Then you didn't read and comprehend the links fully. There were a few others directly derived from lunar soil research. Besides; those are just items that are visible to the common person.


    Quote Originally Posted by rebel View Post
    .. and the $ should be spent understanding and cleaning up the planet we live on.
    Moon research did help understand our planet. There was science from the study of the lunar soil, lunar rocks, core samples, seismological research, and many others. A lot of that science has huge benefits to us indirectly.
    Quote Originally Posted by rebel View Post
    I believe they are trying to set up living quarters on Mars (in the long run).
    Now that's a leap of an assumption.
    Do you not understand how understanding mars helps us understand Earth? Mars was thought to be a lot like earth at one time. A lot of the evolution of Mars can be directly related to the livibility of life on Earth.

    And, are you going to apologize for insulting me, or even acknowledge the fact that you were wrong and making comments on baseless assumptions?

  12. #42
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    Quote Originally Posted by tusenfem View Post
    Well, it seems that NASA/USA is well underway destroying any goodwill with ESA on joint missions, backing out of the Mars mission now (http://www.marsdaily.com/reports/Sci...earch_999.html) after pulling out of EJSM, LISA and XEUS.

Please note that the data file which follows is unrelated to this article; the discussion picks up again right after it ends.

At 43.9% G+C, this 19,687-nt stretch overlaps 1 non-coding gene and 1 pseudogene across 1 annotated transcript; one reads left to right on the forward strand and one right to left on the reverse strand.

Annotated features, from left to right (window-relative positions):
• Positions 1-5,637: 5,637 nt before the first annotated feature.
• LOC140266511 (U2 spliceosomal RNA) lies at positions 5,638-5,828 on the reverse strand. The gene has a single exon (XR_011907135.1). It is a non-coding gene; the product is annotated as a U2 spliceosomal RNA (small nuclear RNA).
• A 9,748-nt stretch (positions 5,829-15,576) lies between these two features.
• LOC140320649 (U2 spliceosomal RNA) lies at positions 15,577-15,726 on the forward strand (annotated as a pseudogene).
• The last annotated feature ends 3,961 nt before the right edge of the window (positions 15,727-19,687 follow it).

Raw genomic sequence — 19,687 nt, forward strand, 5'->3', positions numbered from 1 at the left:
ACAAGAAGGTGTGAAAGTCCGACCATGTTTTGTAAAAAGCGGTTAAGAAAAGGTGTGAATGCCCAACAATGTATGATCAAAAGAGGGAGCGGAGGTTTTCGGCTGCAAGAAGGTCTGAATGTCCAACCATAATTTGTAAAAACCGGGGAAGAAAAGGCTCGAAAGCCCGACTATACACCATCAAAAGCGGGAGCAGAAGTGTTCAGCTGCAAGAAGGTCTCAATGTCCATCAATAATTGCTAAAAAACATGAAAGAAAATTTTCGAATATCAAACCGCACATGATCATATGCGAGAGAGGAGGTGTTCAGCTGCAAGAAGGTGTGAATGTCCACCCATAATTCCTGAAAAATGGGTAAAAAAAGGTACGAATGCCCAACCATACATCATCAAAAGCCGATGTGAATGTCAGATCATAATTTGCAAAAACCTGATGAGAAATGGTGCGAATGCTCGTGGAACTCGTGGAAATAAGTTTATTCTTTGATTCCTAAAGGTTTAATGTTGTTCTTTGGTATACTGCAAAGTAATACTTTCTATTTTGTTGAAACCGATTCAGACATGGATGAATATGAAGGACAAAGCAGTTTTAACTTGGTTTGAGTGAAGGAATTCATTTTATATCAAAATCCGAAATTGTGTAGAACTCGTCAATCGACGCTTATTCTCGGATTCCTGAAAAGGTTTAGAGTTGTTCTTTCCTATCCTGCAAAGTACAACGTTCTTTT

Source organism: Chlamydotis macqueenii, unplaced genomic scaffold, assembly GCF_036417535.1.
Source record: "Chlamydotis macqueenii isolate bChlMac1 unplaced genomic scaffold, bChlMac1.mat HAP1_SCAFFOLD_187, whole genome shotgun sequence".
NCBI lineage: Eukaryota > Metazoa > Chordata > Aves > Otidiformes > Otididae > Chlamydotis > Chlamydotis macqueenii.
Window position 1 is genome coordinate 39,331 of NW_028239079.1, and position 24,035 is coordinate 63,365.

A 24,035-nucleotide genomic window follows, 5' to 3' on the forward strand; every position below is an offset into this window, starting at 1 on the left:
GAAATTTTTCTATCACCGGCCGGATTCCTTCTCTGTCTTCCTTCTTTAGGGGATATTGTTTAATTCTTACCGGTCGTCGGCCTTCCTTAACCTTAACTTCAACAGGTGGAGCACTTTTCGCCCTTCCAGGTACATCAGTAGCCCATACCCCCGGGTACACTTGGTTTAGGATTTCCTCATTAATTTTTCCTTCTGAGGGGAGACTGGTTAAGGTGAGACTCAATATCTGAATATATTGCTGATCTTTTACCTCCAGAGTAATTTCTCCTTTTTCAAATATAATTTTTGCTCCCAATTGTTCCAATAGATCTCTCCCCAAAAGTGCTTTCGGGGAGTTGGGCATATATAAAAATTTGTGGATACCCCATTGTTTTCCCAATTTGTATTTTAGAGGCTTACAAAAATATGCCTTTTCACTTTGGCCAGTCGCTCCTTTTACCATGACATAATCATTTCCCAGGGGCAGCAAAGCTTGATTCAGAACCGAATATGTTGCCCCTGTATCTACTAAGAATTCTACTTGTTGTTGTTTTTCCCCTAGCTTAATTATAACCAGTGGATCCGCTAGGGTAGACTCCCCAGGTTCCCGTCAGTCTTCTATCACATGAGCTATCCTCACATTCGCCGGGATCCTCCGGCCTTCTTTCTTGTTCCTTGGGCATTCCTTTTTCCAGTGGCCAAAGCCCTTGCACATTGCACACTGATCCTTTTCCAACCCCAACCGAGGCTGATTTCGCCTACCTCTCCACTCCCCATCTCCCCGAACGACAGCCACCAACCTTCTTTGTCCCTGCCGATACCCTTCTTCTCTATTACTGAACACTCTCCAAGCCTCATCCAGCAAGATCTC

Thanks for those. EJSM itself was never actually beyond the formulation stage - LaPlace has not actually been selected - it is still a candidate, like JEO is. No one had started building anything, for example. Unlike with Mars 2016....contracts were in place here in the US for the instruments.

    LISA and Xeus - direct victims of the JWST overspend. And now Mars is as well with 2016.

    It's a travesty.

  13. #43
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    Theres also the minor detail that a significant portion of the money went to pay the wages and pensions of a hell of a lot of working people.

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    Quote Originally Posted by MikeMcc View Post
    Theres also the minor detail that a significant portion of the money went to pay the wages and pensions of a hell of a lot of working people.
    The naysayers never seem to factor that into their equations; all those people who would lose their livelihoods if they got their way but I guess they don't count when you're so nobly trying to fix the planet.

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    Down that road goes the argument that NASA's just a jobs program.

    The argument needs to be made ( and it has, repeatedly ) that spending on NASA is worthwhile for the scientific, technological and economic benefits it brings. Not because of jobs.

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    Quote Originally Posted by djellison View Post
    Down that road goes the argument that NASA's just a jobs program.

    The argument needs to be made ( and it has, repeatedly ) that spending on NASA is worthwhile for the scientific, technological and economic benefits it brings. Not because of jobs.
    Absolutely, but it does have that nice side-effect too!

  17. #47
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    Quote Originally Posted by djellison View Post
    Down that road goes the argument that NASA's just a jobs program.

    The argument needs to be made ( and it has, repeatedly ) that spending on NASA is worthwhile for the scientific, technological and economic benefits it brings. Not because of jobs.
    Oh absolutely but I'm just pointing out to that those who posit this idea of spending the money on 'fixing our problems on this planet' never seem to think through the human consequences of their actions. They behave as if NASA were some sort of monolithic entity instead of a organization made up of real people.